Architecture in Times of Multiple Crises

Architecture in Times of Multiple Crises
An invitation to radically rethink architecture's central concepts, tasks, and contradictions. Image copyright: Carolina Crijns.
An invitation to radically rethink architecture's central concepts, tasks, and contradictions.

Carolina Crijns
Berlin, Germany
An architecture graduate who aims to radically rethink how architecture is being taught, thought of and reproduced.
Field of work
Urban planning
Project category
Raising awareness
Project submitted

After graduating from my architecture studies at the TU Vienna, I have been involved in the International Building Exhibition in Vienna on the topic of New Social Housing in 2022 and have since moved to Berlin, where I work as a spatial planner. My main motivation for changing my profession was being critical of architecture being largely object-focused. Rather than creating space as an object, I wanted to develop space as a socio-political and cultural process, ideally in a more democratically oriented way through participation processes. Most importantly however, I am vocal about questioning the basic assumptions within the architectural discipline. Through writing my master's thesis I started to critically reflect upon what I had learned about architecture thus far: not only is the discipline still marked by dualist, positivist and dogmatic ways of thinking, but these ways of thinking decidedly influence the way we define and build architecture. In particular, how we think about architecture ultimately influences the way human beings experience space. Since our cities are increasingly marked by control and alienation, I aimed at exploring different pathways for thinking about architecture and the role and responsibility of architects. Going through my architecture studies having had the feeling that something was ‘missing’, I am thrilled that I have since had the chance to publish my thesis under the title "Architecture in Times of Multiple Crises: Embodied Utopianisms of Care and Radical Spatial Practice" in 2023. In addition, I have been given the opportunity to give a lecture at the GIU (German International University in Berlin) and am excited that I will get another possibility at the TU Berlin in May. In a nutshell, I advocate that introducing philosophy into architecture has a lot to offer, not only for the discipline itself, but for the very people who would experience architecture – and ultimately live ‘the good life’.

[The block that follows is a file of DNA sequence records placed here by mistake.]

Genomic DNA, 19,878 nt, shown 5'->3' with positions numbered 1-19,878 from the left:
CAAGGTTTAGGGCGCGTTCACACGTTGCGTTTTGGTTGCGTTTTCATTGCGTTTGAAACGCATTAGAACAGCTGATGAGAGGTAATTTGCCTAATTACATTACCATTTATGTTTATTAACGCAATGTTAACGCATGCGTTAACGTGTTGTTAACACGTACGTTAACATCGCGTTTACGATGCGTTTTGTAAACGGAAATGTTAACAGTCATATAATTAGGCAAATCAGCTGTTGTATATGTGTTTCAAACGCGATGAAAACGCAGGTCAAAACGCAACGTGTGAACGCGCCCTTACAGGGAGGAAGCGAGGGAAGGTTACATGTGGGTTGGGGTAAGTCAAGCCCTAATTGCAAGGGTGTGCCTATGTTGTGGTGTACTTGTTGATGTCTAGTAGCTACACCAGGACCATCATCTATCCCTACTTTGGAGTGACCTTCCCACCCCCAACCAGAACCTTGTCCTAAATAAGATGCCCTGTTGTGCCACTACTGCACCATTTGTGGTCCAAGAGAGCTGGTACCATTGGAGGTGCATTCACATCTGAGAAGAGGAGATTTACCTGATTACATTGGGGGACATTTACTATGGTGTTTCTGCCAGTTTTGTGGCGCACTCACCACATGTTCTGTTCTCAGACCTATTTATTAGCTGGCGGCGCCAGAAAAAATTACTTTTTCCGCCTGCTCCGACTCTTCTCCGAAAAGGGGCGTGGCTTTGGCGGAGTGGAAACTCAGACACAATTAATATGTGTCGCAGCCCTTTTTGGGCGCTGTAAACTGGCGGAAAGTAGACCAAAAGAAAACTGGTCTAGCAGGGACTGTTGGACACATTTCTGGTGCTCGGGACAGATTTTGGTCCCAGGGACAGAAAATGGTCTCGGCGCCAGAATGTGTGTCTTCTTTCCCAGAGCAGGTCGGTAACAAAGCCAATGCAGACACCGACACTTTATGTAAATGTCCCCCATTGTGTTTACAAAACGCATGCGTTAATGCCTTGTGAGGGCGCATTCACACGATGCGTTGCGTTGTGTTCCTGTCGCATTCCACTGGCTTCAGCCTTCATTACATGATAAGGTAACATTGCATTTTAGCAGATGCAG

During my architectural education I observed that pressing socio-political debates seemed to happen largely outside of the architectural discipline, while the discipline rarely explored how it is connected to contemporary developments. Simultaneously, while architecture is at its core still believed ‘to make the world better’ it seemingly has ‘given up’ on utopian aspirations of changing the world for the better. However, under the premise of still being culturally highly relevant, architecture is often presented as the ‘solution’ to social problems, made ‘green’ when promising sustainable futures, or fetishised as a cultural object in the creation of urban identities. Yet what is it exactly that links architecture so closely to the pursuit of a good life? How is this link interrelated with crisis and crisis thinking? In what ways do world views and belief systems influence architecture’s capacity to deal with today’s complex and demanding challenges? To what extent is the discipline itself marked by crisis? In exploring these questions, I point to a structural decline in imaginative capacity – even in a discipline which has made this its key trait. In scrutinising the extent to which utopianism and crisis interrelate with architecture, I shed light on architecture’s central contradictions, criticise the discipline’s orthodox ways of thinking, and question its underlying assumptions. My proposal thereby not only reveals the limits of a discipline focused on problem-solving but also explores the transformative potential in radically rethinking architecture’s focal concepts as well as its education. On the lookout for different forms of (re)producing and understanding architecture, I introduce a method of utopian speculation for theory-led spatial practices based on the feminist concept of care. This ethical method is ambitious for change in lived experiences; and not in the long-distant future but starting today.